Jeremy Harris wrote:
Power absorbed by the prop is proportional to the cube of prop rpm, so doubling the voltage doubles the rpm but the motor uses eight times the power.
This means that motor current will increase by a factor of 4 if you double the voltage.
I'm not so sure this is true for all situations or electric outboard designs.
Myself I have built a submerged electric outboard from the Magmotor S28-400 with a 2-blade plastic Motor Guide prop.
The electronic controller was designed to handle both 12V and 24V input, but usually I just go for 12V as it provides enough power.
The Magmotor S28-400 is a brushed motor with a peak efficiency at 84%.
By curiosity I wanted to see how much current it consumed during full blast at 12V vs 24V with freshly charged batteries.
At 12V WOT the outboard consumed 20Amps = 240W from the battery.
At 24V WOT the outboard consumed 50Amps = 1200W from the battery.
My findings is that doubling the voltage only increase motor current by 2.5
meaning 5 times higher power consumption.
This is just a litte bit more than standard resistive power increase by a factor of 4. Far from the 8 times power increase as mentioned.
Perhaps there is some other rules if using a 3-blade prop, possibly made from heavier metal instead of lightweight plastic?
I'm soon about to start building a new outboard with a Slotless Brushless motor at high efficiency (>96%) using a 3-blade Metal Machete prop.
The sinusoidal controller will handle inputs from 9V to 50V so the current consumption at various voltages will be easy to test.
But don't hold your breath, the new build will take a few years to finish due to nice family concerns as small children taking a lot of time
The physics I quoted are correct, doubling rpm cubes power. What I suspect happens in practice is that motor resistance comes into play and stops the motor from doubling in rpm when the voltage doubles; if the motor runs slower the prop absorbs less power. In that case, all that's happening is that efficiency is significantly falling off as current increases, as it does with all motors anyway.
All props behave the same way basically, whether made of plastic, wood, metal, carbon fibre or whatever. Even a bit of carved wood stuck on the shaft will follow the cube law power vs rpm characteristic. If the prop has overly flexible blades it can de-pitch with increasing blade loading, but this is the opposite of what's needed for good propulsive efficiency, so although it would reduce the motor torque (and hence current) with increasing rpm, it would very significantly reduce thrust gain with increasing rpm. I don't believe that the typical trolling motor props are flexible enough to do this, as they tend to be pretty stiff. The Kipawa after market trolling motor props might de-pitch slightly, as they use a fairly long swept blade that is cantilevered out a fair way from the hub, and that seems to be a bit more flexible than the standard Minnkota type prop.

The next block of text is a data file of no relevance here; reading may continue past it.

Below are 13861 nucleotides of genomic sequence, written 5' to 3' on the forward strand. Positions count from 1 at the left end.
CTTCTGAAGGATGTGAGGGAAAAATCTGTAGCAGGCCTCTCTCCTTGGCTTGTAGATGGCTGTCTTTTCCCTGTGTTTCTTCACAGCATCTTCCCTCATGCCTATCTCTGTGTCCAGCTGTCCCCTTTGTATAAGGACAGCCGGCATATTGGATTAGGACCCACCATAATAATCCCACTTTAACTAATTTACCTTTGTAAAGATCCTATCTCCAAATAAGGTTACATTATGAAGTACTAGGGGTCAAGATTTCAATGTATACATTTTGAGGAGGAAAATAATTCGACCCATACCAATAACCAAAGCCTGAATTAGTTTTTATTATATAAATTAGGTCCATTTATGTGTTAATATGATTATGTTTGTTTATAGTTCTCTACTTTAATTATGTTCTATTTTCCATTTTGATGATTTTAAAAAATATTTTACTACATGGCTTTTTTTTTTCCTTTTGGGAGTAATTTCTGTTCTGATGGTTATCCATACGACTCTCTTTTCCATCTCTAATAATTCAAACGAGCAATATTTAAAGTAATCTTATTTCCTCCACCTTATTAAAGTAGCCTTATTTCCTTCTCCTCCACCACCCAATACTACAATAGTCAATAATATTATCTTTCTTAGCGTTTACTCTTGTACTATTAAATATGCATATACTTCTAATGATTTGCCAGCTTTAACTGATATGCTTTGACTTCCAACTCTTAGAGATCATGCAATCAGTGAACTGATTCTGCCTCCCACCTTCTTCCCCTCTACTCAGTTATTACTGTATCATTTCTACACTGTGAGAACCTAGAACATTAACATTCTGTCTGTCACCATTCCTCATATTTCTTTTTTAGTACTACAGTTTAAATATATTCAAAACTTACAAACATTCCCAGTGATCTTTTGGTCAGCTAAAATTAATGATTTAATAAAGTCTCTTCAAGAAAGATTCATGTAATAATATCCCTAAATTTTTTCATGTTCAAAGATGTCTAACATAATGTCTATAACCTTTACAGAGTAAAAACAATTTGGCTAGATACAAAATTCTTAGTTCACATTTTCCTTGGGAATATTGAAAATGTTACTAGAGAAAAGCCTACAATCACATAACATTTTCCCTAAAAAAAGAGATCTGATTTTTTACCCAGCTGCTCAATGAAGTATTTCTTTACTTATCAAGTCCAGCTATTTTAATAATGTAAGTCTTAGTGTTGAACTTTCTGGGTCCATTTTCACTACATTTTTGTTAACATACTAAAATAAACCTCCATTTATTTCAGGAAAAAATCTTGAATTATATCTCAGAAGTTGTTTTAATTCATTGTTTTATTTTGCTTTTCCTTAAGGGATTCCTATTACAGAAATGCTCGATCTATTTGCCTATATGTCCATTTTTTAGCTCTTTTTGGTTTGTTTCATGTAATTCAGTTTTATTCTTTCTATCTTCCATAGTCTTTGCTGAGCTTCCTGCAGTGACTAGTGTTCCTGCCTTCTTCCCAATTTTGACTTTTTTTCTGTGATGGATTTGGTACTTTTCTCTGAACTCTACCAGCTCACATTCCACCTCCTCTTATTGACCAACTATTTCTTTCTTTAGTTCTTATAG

The more blades a prop has the less efficient it will be. The downside is that often you need to add blades in order to keep the diameter down and still absorb the power, so lots of motors make a trade between efficiency and practicality. For example, my river boat was running a 13" two blade stainless prop, and at 380 rpm and about 85 watts that would push the 17ft 6", 500 lbs boat along at about 4 mph, our inland waterway speed limit. I've cruised with a friend with a smaller lighter boat, and his Minnkota was using around 200 to 250 watts to do the same speed. The main difference between the two of us was that my prop is around 85% efficient, the standard Minnkota prop is at best about 45% efficient (I suspect it's worse than that, TBH). Most off-the-shelf boat props are pretty inefficient, few are better than around 65%. Few people bother to match the prop to the boat hull resistance curve, either, which adds yet more inefficiency.
The very best thing you can do is pay attention to getting a good match between the prop characteristics and the boat hull resistance characteristic, then ensure you have the right reduction ratio so that you drive the prop at the optimum speed for its diameter and pitch. There is a very good free bit of software for optimising propeller design, I've used it a lot and it gives results that are always within a few percent of being spot on. Its called Javaprop, and needs fiddling with to work with water props, but it is worth getting to grips with, as the pay off is much less power drawn from a battery for a given performance.
Please ask questions on the forum, rather than by PM, as it helps others and you'll get a better range of answers.